Educating news consumers, and helping the consumer find alternative sites online, offering trustworthy news, is something the web sorely needs, specifically social media.

In my previous post I discuss the notion that social media is taking over traditional journalism, something that I don’t think is necessarily the case yet.  Journalists equipped with a tool such as the one Lamothe mentions in his blog post for Media Bistro, could be the catalyst that allows social media to become not just a major player in the news industry, but launch it directly to the top.  Therefore giving social media a real chance as a serious journalistic platform and becoming widely used and accepted within the industry, more so than the role it has now.

This, I believe is something to be watched, and agreeing with LaMothe, something journalists should seriously consider.

Social Media Replacing Journalism?

Data from April 2011 Editor Survey that lists ...

Data from April 2011 Editor Survey that lists Social Media activities (Photo credit: Wikipedia)

There is a fantastic post on Media Bistro’s blog, 10,000 WORDS by Meranda Watling.  “Infographic:  How Social Media Wins At Breaking News” speaks volumes of how news consumers get their breaking news and how much that has changed over the last decade.

Watling opens up by asking her readers to try and recall how they learned of the attack on Sept. 11.  She sums up by acknowledging that most people found out through television, contacted their relatives by phone, if possible, and then likely read the newspapers the next day and followed up with a weekly news magazine.  She points out, we didn’t hear of it through social media, like Facebook or Twitter because they weren’t invented at the time.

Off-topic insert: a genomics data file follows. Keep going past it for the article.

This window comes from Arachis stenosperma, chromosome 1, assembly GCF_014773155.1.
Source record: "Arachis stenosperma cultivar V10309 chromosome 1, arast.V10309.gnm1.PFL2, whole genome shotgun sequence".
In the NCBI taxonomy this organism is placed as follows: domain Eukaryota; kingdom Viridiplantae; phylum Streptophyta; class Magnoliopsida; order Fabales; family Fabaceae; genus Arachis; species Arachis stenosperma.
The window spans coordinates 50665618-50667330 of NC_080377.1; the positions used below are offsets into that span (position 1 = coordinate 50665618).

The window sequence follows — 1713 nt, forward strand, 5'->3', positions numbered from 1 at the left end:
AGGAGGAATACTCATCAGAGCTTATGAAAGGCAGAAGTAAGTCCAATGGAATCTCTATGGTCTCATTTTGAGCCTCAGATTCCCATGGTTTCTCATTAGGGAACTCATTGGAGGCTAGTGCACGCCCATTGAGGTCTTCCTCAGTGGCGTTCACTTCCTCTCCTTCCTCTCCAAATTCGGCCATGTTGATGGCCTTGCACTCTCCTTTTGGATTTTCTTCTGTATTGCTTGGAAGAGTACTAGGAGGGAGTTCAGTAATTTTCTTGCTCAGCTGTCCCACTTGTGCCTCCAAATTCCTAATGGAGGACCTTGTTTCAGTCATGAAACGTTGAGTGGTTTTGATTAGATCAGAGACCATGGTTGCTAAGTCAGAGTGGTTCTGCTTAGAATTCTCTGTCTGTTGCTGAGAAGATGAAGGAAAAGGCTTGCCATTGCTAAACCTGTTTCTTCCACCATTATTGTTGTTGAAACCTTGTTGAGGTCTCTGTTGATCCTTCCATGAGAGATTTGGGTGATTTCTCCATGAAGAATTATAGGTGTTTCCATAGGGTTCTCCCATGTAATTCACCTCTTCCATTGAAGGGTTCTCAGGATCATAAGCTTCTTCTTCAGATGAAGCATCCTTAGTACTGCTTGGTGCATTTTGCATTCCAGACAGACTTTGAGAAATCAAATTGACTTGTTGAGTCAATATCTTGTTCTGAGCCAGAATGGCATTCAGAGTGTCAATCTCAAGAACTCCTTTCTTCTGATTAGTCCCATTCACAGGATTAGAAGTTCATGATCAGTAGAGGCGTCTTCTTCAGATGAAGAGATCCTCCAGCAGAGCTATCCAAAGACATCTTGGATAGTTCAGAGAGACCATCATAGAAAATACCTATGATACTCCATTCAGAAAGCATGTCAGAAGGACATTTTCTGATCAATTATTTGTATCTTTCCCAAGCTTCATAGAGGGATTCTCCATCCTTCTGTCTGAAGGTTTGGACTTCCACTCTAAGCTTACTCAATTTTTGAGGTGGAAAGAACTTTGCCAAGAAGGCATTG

Watling continues to discuss how major news stories spread through social media, using the killing of Osama Bin Laden and other stories as examples.  Her article discusses the very real change that is taking place in the news industry with respect to the advancement of social media becoming one of the major sources of news for people.

Watling concludes her article with a graphic done by, that referenced a Pew Research Center study titled, “What Facebook and Twitter Mean For News.

I don’t think it comes as major surprise to those who already use social networking on regular basis.  The implications however, of social networks becoming a serious player in the news industry is something to consider carefully.  Especially, in an age of citizen journalism, when blogging and other forms of news dissemination is exploding on the frontlines of journalism.

Before you get too excited and think you can now depend on getting all of your information from sites like Facebook and Twitter, note in the graph where it states that 49.1% of people have at some point heard breaking news on social media that turned out to be false.

Ah, the new-age, old problem of citizen journalism.  Verification.  It’s wise to not believe everything you see or hear on these sites, but with a little digging, you can pretty quickly decipher the validity of the breaking news.  Watling touches on the issue of trust and verification of reporting in her blog post, but leaves it for another day.

On the website that displays this graphic, I don’t know that I would go so far as to agree with the notion that social media is replacing journalism.  I don’t think that’s the case.  I do think, the news industry is figuring out how to capitalize on social media sites, and while anyone can become a news producer these days, not everyone follows the guidelines and “rules” of traditional journalism.  So, social media is not quite there yet.  Could it be ten or twenty years from now?  I think that is a very real possibility.

The graphic below is the one produced by
Social Media: The New News Source
Courtesy of:

CNN: The All News Network?

The CNN Center in Atlanta.

The CNN Center in Atlanta. (Photo credit: Wikipedia)

Bloomberg Businessweek ran an article last week by Alex Sherman, ” Has CNN‘s All-News Strategy Become Old News?”.  It seems that the folks at CNN feel that there are times when commercials are not appropriate.

In Sherman’s article, Mark Whitaker, the CNN Worldwide Managing Editor, is quoted saying, “Our bread and butter is in-depth coverage of breaking news…We have faith that will help us with the ratings”.